Wrongly convicted Brooklyn man to be exonerated after serving 19 years for murder
A Brooklyn man who spent nearly two decades toiling in prison for a 1990 murder he did not commit will formally have his conviction vacated on Thursday, after an investigation proved his claim that his friend was responsible for the shooting.
Emel McDowell was 17 year old when victim Jonathan Powell was shot dead following a fight at a Bedford-Stuyvesant house party on October 27, 1990.
At the time, the New York Police Department investigated the crime for a mere 24 hours, which ended with detectives arresting McDowell, despite witness statements that conflicted and an insistence from McDowell that it was his friend who actually did the shooting.
Later, it was determined that police did not run an adequate investigation into the friend, failing to explore the possibility that he was the shooter.
Eric Gonzalez, the Brooklyn District Attorney said that the system had ‘failed Emel McDowell.’
On Thursday, a smiling McDowell in a charcoal suit and loafers walked out of a New York courthouse an exonerated man.
When asked how he was feeling, he said: ‘I’m great, I’m doing great.’
Emel McDowell was arrested as a high school honor student for a murder he didn’t commit. He spent the next two decades in prison where he taught himself law and eventually wrote the appeal that led to his release
‘A full reinvestigation by our Conviction Review Unit confirmed that another individual fatally shot the victim, as Mr. McDowell has consistently maintained, and [on Thursday] we will ask to give him his good name back,’ he said.
‘As prosecutors, it is our obligation to do justice in every case, and I am committed to continuing this important work to enhance fairness and community trust.’
Despite witnesses coming forward to confirm McDowell’s story to both police and criminal prosecutors, he stood trial for the murder.
In 1992, he was wrongfully convicted by a jury for the killing and for a weapons possession and sentenced to 22 years to life in prison.
Following the trial, even more witnesses came forward to exonerate him and he immediately sought to have his conviction overturned.
He was unsuccessful in his efforts until 2007, when he submitted for review a letter written by the real shooter in 1991, in which the friend essentially admits to firing the kill shot.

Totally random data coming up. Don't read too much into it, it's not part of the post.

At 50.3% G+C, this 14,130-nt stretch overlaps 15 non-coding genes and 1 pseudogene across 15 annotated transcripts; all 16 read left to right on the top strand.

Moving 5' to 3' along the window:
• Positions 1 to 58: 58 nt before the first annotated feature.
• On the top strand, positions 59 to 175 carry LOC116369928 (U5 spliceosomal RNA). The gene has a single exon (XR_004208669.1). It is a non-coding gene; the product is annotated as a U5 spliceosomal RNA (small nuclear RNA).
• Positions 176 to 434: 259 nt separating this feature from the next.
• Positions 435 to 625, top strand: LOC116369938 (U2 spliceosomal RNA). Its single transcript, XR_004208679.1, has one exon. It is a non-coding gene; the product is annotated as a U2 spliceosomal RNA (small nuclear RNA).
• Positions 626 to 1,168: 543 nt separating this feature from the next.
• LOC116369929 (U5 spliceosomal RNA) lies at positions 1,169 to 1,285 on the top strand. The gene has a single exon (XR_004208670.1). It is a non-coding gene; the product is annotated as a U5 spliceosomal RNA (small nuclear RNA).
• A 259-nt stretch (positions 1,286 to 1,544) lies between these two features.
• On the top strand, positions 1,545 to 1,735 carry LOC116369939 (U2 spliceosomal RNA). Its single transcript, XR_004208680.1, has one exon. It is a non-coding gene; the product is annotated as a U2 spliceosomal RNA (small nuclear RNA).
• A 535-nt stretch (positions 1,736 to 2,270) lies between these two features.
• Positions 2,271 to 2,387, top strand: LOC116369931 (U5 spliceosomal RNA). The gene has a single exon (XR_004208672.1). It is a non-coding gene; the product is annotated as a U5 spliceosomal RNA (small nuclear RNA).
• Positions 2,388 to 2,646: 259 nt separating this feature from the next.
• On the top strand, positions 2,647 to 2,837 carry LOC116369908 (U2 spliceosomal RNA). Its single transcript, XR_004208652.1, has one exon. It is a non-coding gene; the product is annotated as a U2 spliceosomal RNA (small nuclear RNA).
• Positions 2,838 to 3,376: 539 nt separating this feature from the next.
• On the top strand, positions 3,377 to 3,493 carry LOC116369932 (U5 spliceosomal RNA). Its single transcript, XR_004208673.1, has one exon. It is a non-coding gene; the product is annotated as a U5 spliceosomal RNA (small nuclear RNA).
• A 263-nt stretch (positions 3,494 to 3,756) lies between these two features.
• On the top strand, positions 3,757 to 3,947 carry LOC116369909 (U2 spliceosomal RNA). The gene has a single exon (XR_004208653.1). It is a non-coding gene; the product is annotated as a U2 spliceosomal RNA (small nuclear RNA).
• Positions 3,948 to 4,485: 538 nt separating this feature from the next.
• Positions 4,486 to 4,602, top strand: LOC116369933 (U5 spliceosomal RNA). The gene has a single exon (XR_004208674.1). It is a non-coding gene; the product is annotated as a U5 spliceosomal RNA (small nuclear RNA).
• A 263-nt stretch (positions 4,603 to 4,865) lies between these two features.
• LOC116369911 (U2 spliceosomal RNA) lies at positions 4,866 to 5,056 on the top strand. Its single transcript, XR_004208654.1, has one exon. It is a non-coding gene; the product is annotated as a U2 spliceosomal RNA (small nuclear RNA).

‘I don’t think I deserve to walk the face of the Earth because one of my friends is locked up for something that he didn’t do,’ the friend wrote in the letter, according to prosecutors.
It would later be revealed that the letter was initially given to McDowell’s defense attorney prior to the trial, but was not investigated, nor was it presented to the prosecution.
Another six sworn witness statements said that McDowell was not the shooter. Half of them admitted that it was McDowell’s friend who had killed Powell.
McDowell was ultimately granted a court hearing in December 2009, but just before the proceeding was due to begin, prosecutors presented him with an offer: If he pleaded guilty to manslaughter, he would be handed a sentence of six to 18 years and could get out of jail.
He was, at that point, desperate for freedom and agreed to take the deal.
He told the court that he had a gun the night of the murder and worked alongside his friend who actually shot Powell.
His attorney asked the Brooklyn district attorney’s Conviction Review Unit to re-investigate the case, arguing that McDowell only admitted guilty to avoid an ongoing prison term.
The unit interviewed witnesses eventually determining that the letter from the alleged shooter was authentic.
They also interviewed the former friend, who said Powell had threatened to kill him and the group he was with that night.
The friend admitted that he shot Powell in self-defense when the teen sprinted at him, and added that McDowell had not been armed and did not shoot anyone that October night.
An aerial shot of the Bedford-Stuyvesant neighborhood in Brooklyn, where the murder for which McDowell went to prison was committed more than 30 years ago
The Empire on Blood podcast hosts discuss his conviction and its overturning with Emel McDowell in 2018
According to investigators from the unit, the friend’s ‘demeanor and emotional state throughout the interview demonstrated that he was overwhelmed with guilt and relieved to confess.’
His name, however, was not released.
He told the Conviction Review Unit, which has been partially responsible for 35 vacated convictions in the last 10 years, that he had never been contacted by McDowell’s defense attorney.
The investigation into the friend continues.
In his time toiling behind bars, McDowell familiarized himself with the law and eventually wrote the appeal that led to his release.
While in prison, he acted as a mentor to other inmates, including Calvin Buari, who was exonerated for the 1992 killing of two brothers after spending 20 years in jail.
In 2018, Buari, who had been a crack dealer, sued the city, detectives, prosecutors, and other cops who he said were responsible for putting him behind bars.
McDowell currently works as a litigation and trial paralegal at the criminal defense firm Blanch Law in Manhattan.